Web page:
UEFA played down talk of irregular
betting patterns on Thursday after Olympique Lyon's lopsided 7-1
victory against Dinamo Zagreb in the Champions League the
previous night had raised suspicions of foul play.
A statement from the European governing body said nothing
untoward had been detected from Wednesday's Champions League
Group D fixtures, including Real Madrid's 3-0 victory away to
Dutch side Ajax Amsterdam.
Lyon, who had scored only twice in their previous five
Champions League games, hit the net seven times in 30 minutes
against 10-man Dinamo after going a goal behind, upsetting the
odds to leapfrog Ajax and finish second in the group to reach
the knockout rounds.
Croatian champions Dinamo said any suspicion was "shameful
and malicious" and UEFA said nothing in Wednesday's results, or
the betting patterns around the matches, merited an inquiry.
UEFA President Michel Platini said he had absolute faith in
the integrity of the players.
"Personally, I have no doubt whatsoever about the integrity
of the players in this competition," he told reporters after a
meeting of the UEFA Executive Committee in Venice.
"When I was a player with Saint-Etienne, there was a game where
we needed to score seven goals to have a chance of winning the
title and we did it, but our rivals won their game 1-0 so it was
UEFA, which uses a betting fraud detection system, said:
"For the time being this system has not shown any irregular
betting patterns around yesterday's games or their outcome that
would justify any inquiry on that front."
UEFA said it had taken note of the widespread media coverage
surrounding the games, adding: "UEFA considers the integrity of
its own competitions, including the UEFA Champions League, as an
absolute priority and pays extra attention to all games.
"We have also implemented a Betting Fraud Detections System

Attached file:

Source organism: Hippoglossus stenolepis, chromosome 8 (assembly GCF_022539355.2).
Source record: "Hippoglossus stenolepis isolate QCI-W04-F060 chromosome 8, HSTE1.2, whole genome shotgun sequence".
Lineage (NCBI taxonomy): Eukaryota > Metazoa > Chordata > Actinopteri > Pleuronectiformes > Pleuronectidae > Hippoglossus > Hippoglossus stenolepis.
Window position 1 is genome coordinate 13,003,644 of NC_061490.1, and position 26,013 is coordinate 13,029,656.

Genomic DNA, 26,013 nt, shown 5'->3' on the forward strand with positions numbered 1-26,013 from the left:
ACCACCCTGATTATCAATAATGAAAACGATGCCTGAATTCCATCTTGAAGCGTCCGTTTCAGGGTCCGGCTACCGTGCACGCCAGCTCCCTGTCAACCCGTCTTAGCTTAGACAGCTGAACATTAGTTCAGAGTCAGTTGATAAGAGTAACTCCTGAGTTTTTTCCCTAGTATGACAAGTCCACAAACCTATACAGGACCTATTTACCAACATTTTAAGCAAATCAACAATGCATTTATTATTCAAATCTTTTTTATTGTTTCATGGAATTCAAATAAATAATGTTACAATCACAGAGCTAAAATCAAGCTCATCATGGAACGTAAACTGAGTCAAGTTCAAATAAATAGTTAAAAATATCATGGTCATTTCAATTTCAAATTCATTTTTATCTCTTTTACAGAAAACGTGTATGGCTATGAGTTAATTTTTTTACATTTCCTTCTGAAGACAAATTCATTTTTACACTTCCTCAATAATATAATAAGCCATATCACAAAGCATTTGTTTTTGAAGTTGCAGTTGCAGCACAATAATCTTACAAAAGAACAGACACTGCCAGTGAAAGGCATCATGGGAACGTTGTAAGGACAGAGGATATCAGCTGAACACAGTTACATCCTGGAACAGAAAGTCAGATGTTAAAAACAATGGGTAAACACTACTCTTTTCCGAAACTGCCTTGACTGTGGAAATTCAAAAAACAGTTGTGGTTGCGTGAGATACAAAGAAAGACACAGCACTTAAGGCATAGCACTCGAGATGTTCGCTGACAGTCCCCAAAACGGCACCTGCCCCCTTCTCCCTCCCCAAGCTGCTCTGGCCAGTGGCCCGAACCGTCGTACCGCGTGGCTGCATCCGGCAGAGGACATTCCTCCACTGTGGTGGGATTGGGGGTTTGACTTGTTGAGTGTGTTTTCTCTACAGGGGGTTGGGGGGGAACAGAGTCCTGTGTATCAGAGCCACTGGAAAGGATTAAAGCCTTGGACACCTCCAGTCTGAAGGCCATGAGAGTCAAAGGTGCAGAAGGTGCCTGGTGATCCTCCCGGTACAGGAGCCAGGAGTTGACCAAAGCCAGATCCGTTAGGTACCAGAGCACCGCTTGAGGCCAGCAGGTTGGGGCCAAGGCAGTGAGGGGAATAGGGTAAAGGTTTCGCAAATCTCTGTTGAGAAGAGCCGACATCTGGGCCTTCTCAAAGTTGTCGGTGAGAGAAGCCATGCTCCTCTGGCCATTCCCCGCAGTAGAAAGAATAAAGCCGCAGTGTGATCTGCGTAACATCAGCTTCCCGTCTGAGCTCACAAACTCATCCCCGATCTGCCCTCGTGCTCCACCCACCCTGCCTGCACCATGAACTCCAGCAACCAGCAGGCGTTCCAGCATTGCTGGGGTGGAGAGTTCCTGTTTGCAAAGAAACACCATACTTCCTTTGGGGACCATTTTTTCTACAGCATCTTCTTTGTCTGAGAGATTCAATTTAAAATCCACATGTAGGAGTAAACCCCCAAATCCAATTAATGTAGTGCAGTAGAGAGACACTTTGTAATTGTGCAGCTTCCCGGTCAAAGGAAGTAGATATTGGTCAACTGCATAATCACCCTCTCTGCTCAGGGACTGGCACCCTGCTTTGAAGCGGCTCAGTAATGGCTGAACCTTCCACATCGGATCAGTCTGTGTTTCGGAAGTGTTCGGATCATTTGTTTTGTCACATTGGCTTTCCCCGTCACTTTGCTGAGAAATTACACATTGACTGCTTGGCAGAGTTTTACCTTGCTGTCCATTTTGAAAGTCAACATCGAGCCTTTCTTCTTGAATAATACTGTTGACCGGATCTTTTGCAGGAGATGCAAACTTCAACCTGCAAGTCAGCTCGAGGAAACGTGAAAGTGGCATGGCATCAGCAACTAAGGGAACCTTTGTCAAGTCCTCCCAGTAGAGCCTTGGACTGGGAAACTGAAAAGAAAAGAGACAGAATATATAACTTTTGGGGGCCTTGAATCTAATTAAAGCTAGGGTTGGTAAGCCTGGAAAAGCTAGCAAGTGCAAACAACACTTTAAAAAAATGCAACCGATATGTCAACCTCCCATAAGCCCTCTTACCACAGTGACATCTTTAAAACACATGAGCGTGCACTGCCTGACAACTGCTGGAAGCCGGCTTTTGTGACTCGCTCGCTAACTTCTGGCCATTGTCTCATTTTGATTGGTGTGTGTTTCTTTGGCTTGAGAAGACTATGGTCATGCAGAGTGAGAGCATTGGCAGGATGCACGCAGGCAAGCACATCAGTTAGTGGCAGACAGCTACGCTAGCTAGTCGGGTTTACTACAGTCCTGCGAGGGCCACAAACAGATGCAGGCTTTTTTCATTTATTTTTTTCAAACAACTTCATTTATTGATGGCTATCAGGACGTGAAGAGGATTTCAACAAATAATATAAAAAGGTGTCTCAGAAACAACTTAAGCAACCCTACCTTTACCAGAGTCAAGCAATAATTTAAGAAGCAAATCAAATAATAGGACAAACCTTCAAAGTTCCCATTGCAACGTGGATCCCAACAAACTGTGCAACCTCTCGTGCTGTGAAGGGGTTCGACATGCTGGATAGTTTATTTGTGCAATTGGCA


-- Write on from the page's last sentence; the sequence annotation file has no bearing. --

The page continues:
(BFDS) as a tool against match-fixing - a system which monitors
29,000 games a season including all UEFA matches - and utilises
data from more than 400 betting companies."
However, the statement added that UEFA could still act if
the match officials felt something suspicious had happened.
"We are currently waiting to receive the reports of the
referee, referee observer and match delegate to see if, in their
opinion, something suspicious might have happened.
"If there is anything in these reports that could raise a
doubt, UEFA may then charge a disciplinary inspector to
investigate the matter. But there is nothing at this stage that
would justify doing so."
The French online betting authority (ARJEL) also issued a
statement saying it had not detected anything untoward.
"No irregularity has been detected concerning the total
amount of stakes or the number of bets," it said.
Before Wednesday's matches, Real had already qualified for
the last 16 with 15 points from their first five games, Ajax
were second with eight points and a plus-two goal difference and
Lyon third on five points with a minus-four goal difference.
As both games between Lyon and Ajax had ended 0-0, that
meant, if Lyon won and Ajax lost, the two would both finish on
eight points and overall goal difference would be the first
criterion to determine who would qualify in second place.
Lyon needed a huge goal swing of seven to oust Ajax from
second place, which is what happened. Their 7-1 win meant they
finished with a goal difference of plus-two, while Ajax's
plus-three difference was wiped out by their 3-0 loss to Real.
Dinamo reacted angrily to suggestions that the game could
have been fixed.
"It is tendentious, shameful and malicious to have doubts
about the regularity of the game in Zagreb and thus belittle
Lyon's success," the Croatian champions said in a statement.
"It was a shameful result for Dinamo and we have already
resorted to certain sanctions in the club," they added,
referring to the immediate sacking of Dinamo coach Krunoslav
"We strongly denounce allegations in the local and foreign
media about match-fixing. If it continues, we will consider all
legal means to protect our rights."
Earlier on Thursday, Ajax coach Frank de Boer said he did
not believe an investigation into Lyon's win at Zagreb would
find evidence of match-fixing.
"On this stage a 7-1 away win is an exception. Maybe I'm
naive when I think it normally doesn't work like this, but if
Zagreb gave the match away they should be punished," De Boer
said after a night that consigned Ajax to the Europa League.
"But I think it is hard to find any evidence in this case."
Central defender fit enough to play in the Champions League final at Wembley
Bayern Munich unfazed by the need to be more clinical in attack against Borussia Dortmund
Ruud Gullit believes Bayern Munich are in for a shock when they take on Borussia Dortmund
Napoli president denies reports that he has named Rafael Benitez as club's new manager
Ten years on, the legends speak to FFT
Your questions answered by an A to Z of legends
75% of all TV is Bale
On the road to ruin
Nike CR7 IX for you
FourFourTwo is brought to you by Haymarket Consumer Media & FourFourTwo is part of Haymarket Sport
| International Licensing | © Haymarket Media Group 2010